One of the most valuable parts of leveraging segmentation as a part of your research toolkit is the ability to compound other methodologies. For example, Samsung, a world leader in electronics, wanted to gain a better understanding of smartphone users in order for them to design a relevant proposition and targeted marketing campaigns. Together, we leveraged a three-pronged approach including online research communities, focus groups and surveys which resulted in a segmentation based on distinct motivators and habits.


Alternatives to market segmentation

While a market segmentation might be in your future, if you find the criteria above describes you, consider exploring alternatives, such as:

  • A&U with simple clustering: By running simple clusters based on attitude and usage surveys, you can gain insight on different consumer types without a full-blown segmentation. This provides insight to inform decision-making when clear targeting or follow up activation may not be required.
  • Propensity modelling: Identify individuals with a high propensity to need your offering through assessing resonance of your product’s benefits. This can offer look-alike targeting efforts for new customer acquisition.
  • Concept acceptors profiling: Introduce your product or offering to consumers and assess interest to narrow down targeting criteria by profiling those most interested in your value proposition. Amp up the power by appending external data sources to enable targeting for future marketing efforts.
  • Behavioural segmentation: Cluster data available in existing data sources, such as an internal database, that could serve as an initial customization strategy. A behavioural segmentation allows for niche groups to emerge and provides avenues for increased personalization beyond demographics, revealing opportunities for product and experience optimization to drive loyalty and retention.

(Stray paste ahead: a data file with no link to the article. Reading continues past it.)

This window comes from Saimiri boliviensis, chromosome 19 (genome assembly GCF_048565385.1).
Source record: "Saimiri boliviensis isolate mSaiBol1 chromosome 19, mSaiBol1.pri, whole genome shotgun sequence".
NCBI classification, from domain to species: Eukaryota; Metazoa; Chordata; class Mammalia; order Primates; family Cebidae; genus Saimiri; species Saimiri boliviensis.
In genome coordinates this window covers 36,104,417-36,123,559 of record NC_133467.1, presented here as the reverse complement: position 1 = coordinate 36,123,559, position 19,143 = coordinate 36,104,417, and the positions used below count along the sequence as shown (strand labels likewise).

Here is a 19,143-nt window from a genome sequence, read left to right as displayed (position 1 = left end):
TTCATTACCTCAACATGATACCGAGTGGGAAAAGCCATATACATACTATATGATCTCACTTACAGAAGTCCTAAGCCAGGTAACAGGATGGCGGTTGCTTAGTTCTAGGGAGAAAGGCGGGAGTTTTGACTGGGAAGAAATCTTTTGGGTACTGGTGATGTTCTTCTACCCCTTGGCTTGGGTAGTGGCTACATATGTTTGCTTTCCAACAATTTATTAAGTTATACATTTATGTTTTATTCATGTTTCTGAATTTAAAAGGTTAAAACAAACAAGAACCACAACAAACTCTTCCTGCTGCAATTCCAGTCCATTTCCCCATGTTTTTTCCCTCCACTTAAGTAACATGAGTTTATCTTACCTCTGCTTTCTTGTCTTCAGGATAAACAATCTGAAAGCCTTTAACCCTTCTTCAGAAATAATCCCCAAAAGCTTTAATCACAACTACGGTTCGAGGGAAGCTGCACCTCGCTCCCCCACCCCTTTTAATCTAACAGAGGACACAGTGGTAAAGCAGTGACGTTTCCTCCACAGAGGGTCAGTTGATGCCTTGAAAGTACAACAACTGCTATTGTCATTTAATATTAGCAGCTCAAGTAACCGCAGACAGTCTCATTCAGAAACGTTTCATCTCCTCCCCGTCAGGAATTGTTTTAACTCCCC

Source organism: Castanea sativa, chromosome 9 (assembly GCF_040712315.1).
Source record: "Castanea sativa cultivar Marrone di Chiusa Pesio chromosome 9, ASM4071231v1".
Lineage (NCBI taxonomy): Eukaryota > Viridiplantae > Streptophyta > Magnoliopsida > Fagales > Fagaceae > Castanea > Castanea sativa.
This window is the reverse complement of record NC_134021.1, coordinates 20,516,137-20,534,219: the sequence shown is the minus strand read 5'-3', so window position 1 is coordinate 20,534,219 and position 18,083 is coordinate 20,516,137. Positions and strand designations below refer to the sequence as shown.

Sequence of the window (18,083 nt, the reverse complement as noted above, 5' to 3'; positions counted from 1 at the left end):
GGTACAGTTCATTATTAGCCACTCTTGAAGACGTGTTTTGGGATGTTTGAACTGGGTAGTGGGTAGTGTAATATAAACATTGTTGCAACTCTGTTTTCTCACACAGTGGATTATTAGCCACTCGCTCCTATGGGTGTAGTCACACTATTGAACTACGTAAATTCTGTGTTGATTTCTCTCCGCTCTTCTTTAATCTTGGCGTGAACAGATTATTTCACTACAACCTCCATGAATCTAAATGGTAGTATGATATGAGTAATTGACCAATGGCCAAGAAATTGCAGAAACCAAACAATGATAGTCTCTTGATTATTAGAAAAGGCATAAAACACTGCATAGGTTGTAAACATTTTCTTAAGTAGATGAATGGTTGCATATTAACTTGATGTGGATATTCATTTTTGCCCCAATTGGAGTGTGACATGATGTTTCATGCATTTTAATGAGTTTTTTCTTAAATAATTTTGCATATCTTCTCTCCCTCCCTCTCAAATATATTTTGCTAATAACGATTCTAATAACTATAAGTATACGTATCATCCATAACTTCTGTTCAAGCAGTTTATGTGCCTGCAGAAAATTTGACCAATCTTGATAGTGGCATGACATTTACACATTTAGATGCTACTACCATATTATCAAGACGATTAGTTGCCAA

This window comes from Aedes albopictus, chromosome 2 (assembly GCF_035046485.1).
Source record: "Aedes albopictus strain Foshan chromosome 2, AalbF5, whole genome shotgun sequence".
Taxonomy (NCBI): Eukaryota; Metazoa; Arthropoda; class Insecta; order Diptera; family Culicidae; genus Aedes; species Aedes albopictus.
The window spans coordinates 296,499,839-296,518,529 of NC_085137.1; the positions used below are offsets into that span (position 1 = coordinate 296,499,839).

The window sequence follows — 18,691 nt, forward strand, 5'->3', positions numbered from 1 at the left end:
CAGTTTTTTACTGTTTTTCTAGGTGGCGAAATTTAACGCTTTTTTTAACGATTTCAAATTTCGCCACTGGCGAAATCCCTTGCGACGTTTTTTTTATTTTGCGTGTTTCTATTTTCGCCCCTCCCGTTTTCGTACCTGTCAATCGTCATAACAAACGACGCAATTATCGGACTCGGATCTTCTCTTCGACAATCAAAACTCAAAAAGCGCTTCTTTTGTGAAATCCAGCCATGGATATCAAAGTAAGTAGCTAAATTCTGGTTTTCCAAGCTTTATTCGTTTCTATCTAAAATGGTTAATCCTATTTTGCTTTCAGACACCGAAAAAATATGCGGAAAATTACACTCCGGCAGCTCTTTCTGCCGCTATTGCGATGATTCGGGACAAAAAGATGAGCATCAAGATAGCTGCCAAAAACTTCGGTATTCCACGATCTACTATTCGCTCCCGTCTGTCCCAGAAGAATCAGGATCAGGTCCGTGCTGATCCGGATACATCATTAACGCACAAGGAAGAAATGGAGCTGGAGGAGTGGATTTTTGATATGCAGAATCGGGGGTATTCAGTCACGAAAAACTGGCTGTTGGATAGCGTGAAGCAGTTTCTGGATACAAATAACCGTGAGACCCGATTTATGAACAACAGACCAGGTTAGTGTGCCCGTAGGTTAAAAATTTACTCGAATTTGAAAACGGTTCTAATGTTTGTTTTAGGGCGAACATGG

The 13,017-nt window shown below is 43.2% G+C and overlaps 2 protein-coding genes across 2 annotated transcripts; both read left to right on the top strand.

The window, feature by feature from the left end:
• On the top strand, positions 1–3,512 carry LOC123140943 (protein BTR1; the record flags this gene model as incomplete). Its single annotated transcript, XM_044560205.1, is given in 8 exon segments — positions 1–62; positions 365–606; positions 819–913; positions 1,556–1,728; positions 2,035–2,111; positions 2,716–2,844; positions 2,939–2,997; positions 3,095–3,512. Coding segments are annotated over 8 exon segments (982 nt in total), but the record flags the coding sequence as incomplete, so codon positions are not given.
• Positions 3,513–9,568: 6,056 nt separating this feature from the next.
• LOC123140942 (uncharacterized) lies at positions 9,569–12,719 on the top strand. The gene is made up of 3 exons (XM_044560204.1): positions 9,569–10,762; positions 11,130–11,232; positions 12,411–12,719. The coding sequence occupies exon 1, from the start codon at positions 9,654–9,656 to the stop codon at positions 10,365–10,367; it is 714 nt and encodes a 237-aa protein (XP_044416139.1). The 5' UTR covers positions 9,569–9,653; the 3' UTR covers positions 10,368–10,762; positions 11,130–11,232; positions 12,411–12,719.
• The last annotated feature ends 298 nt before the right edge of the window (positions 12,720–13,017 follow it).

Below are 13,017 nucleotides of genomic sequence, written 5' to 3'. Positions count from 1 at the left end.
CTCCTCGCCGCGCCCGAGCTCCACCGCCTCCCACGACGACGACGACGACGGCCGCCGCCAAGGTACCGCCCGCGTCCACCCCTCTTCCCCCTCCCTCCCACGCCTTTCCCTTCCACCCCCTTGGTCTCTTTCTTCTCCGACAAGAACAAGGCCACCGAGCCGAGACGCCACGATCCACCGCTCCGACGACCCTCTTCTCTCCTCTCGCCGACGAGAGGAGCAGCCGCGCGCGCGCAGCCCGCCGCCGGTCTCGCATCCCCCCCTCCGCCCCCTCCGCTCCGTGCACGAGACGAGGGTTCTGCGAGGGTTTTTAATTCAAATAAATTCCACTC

Aligning for success

Market segmentations can be a powerful tool when appropriately deployed within an organization, revealing growth strategies and optimizing investment efforts. If you’re contemplating segmentation, remember that alignment and execution are crucial for success.

Begin with a clear vision of why a segmentation is necessary, alignment from key stakeholders across the business, and how it will be used.  Planning how the organization will operationalize the segments once identified sets up the endeavour to be successful from the onset. Position segmentation within the organization as the start of a journey, not the first and final step.

The work done at the start of the engagement not only helps the quality of the segmentation but the success of socialization and internalization with employees later. A great example of this was when we partnered with a CPG company who had recently undergone internal transformation and needed a segmentation that would comprehend the current brand and product line-up within the marketplace. Together, our insights strategically informed brand positioning, product development, and customer stories.

Be sure to leverage existing knowledge as a springboard so the segmentation provides additional value that extends beyond it. A great way to merge past information and look towards the future is to develop hypotheses about the segmentation to explore during the project. This early on work helps to align all the teams and prepare to activate on the segmentation results.